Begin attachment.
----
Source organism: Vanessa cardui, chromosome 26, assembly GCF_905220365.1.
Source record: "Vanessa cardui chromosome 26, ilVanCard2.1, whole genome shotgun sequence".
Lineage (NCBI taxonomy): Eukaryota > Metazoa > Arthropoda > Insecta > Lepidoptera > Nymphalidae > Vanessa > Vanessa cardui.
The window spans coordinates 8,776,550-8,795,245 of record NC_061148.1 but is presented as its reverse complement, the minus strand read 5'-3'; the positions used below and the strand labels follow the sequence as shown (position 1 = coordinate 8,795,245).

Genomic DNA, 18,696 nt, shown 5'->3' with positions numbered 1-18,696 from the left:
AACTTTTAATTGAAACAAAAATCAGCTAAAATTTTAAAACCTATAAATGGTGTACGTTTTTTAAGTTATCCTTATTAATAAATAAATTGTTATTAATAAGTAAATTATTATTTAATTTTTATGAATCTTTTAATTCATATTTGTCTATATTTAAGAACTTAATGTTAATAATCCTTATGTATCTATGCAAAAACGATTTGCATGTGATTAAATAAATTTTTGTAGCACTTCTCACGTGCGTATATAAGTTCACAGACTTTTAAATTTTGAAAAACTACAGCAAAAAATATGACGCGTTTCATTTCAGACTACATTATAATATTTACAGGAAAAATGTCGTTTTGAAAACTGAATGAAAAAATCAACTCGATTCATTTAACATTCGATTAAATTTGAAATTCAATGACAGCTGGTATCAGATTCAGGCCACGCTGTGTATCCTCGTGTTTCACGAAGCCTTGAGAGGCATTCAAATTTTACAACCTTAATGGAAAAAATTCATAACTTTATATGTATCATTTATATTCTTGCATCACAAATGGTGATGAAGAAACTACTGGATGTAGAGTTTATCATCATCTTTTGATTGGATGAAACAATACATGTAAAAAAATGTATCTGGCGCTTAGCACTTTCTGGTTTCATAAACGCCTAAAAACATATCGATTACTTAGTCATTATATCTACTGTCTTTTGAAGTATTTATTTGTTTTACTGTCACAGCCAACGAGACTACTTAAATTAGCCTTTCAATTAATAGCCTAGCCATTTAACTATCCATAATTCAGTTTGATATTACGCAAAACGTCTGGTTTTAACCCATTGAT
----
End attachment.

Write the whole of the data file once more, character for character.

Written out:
Source organism: Vanessa cardui, chromosome 26, assembly GCF_905220365.1.
Source record: "Vanessa cardui chromosome 26, ilVanCard2.1, whole genome shotgun sequence".
Lineage (NCBI taxonomy): Eukaryota > Metazoa > Arthropoda > Insecta > Lepidoptera > Nymphalidae > Vanessa > Vanessa cardui.
The window spans coordinates 8,776,550-8,795,245 of record NC_061148.1 but is presented as its reverse complement, the minus strand read 5'-3'; the positions used below and the strand labels follow the sequence as shown (position 1 = coordinate 8,795,245).

Genomic DNA, 18,696 nt, shown 5'->3' with positions numbered 1-18,696 from the left:
AACTTTTAATTGAAACAAAAATCAGCTAAAATTTTAAAACCTATAAATGGTGTACGTTTTTTAAGTTATCCTTATTAATAAATAAATTGTTATTAATAAGTAAATTATTATTTAATTTTTATGAATCTTTTAATTCATATTTGTCTATATTTAAGAACTTAATGTTAATAATCCTTATGTATCTATGCAAAAACGATTTGCATGTGATTAAATAAATTTTTGTAGCACTTCTCACGTGCGTATATAAGTTCACAGACTTTTAAATTTTGAAAAACTACAGCAAAAAATATGACGCGTTTCATTTCAGACTACATTATAATATTTACAGGAAAAATGTCGTTTTGAAAACTGAATGAAAAAATCAACTCGATTCATTTAACATTCGATTAAATTTGAAATTCAATGACAGCTGGTATCAGATTCAGGCCACGCTGTGTATCCTCGTGTTTCACGAAGCCTTGAGAGGCATTCAAATTTTACAACCTTAATGGAAAAAATTCATAACTTTATATGTATCATTTATATTCTTGCATCACAAATGGTGATGAAGAAACTACTGGATGTAGAGTTTATCATCATCTTTTGATTGGATGAAACAATACATGTAAAAAAATGTATCTGGCGCTTAGCACTTTCTGGTTTCATAAACGCCTAAAAACATATCGATTACTTAGTCATTATATCTACTGTCTTTTGAAGTATTTATTTGTTTTACTGTCACAGCCAACGAGACTACTTAAATTAGCCTTTCAATTAATAGCCTAGCCATTTAACTATCCATAATTCAGTTTGATATTACGCAAAACGTCTGGTTTTAACCCATTGAT